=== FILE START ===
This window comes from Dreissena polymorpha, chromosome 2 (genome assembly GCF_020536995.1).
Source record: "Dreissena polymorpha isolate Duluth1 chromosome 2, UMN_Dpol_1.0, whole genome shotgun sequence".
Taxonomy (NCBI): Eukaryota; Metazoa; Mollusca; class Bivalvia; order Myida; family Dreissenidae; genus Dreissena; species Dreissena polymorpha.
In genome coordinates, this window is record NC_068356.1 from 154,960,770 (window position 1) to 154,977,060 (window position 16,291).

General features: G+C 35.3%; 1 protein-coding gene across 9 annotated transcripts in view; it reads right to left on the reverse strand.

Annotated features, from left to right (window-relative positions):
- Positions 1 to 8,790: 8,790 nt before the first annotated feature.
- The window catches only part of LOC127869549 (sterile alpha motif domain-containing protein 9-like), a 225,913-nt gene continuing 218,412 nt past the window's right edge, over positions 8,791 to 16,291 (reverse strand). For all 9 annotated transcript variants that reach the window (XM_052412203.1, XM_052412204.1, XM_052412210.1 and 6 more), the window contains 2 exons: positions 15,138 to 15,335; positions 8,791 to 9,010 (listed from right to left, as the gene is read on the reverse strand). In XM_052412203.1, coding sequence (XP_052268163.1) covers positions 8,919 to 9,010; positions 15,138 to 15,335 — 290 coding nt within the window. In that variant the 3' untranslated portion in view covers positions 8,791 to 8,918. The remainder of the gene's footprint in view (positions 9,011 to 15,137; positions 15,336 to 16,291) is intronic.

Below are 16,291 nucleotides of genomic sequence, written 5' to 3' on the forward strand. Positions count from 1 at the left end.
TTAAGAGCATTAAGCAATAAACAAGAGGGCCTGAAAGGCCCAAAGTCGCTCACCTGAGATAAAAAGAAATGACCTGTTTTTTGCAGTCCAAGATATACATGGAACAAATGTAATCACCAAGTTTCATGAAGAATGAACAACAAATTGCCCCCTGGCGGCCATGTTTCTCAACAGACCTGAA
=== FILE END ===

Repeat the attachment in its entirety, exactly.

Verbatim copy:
This window comes from Dreissena polymorpha, chromosome 2 (genome assembly GCF_020536995.1).
Source record: "Dreissena polymorpha isolate Duluth1 chromosome 2, UMN_Dpol_1.0, whole genome shotgun sequence".
Taxonomy (NCBI): Eukaryota; Metazoa; Mollusca; class Bivalvia; order Myida; family Dreissenidae; genus Dreissena; species Dreissena polymorpha.
In genome coordinates, this window is record NC_068356.1 from 154,960,770 (window position 1) to 154,977,060 (window position 16,291).

General features: G+C 35.3%; 1 protein-coding gene across 9 annotated transcripts in view; it reads right to left on the reverse strand.

Annotated features, from left to right (window-relative positions):
- Positions 1 to 8,790: 8,790 nt before the first annotated feature.
- The window catches only part of LOC127869549 (sterile alpha motif domain-containing protein 9-like), a 225,913-nt gene continuing 218,412 nt past the window's right edge, over positions 8,791 to 16,291 (reverse strand). For all 9 annotated transcript variants that reach the window (XM_052412203.1, XM_052412204.1, XM_052412210.1 and 6 more), the window contains 2 exons: positions 15,138 to 15,335; positions 8,791 to 9,010 (listed from right to left, as the gene is read on the reverse strand). In XM_052412203.1, coding sequence (XP_052268163.1) covers positions 8,919 to 9,010; positions 15,138 to 15,335 — 290 coding nt within the window. In that variant the 3' untranslated portion in view covers positions 8,791 to 8,918. The remainder of the gene's footprint in view (positions 9,011 to 15,137; positions 15,336 to 16,291) is intronic.

Below are 16,291 nucleotides of genomic sequence, written 5' to 3' on the forward strand. Positions count from 1 at the left end.
TTAAGAGCATTAAGCAATAAACAAGAGGGCCTGAAAGGCCCAAAGTCGCTCACCTGAGATAAAAAGAAATGACCTGTTTTTTGCAGTCCAAGATATACATGGAACAAATGTAATCACCAAGTTTCATGAAGAATGAACAACAAATTGCCCCCTGGCGGCCATGTTTCTCAACAGACCTGAA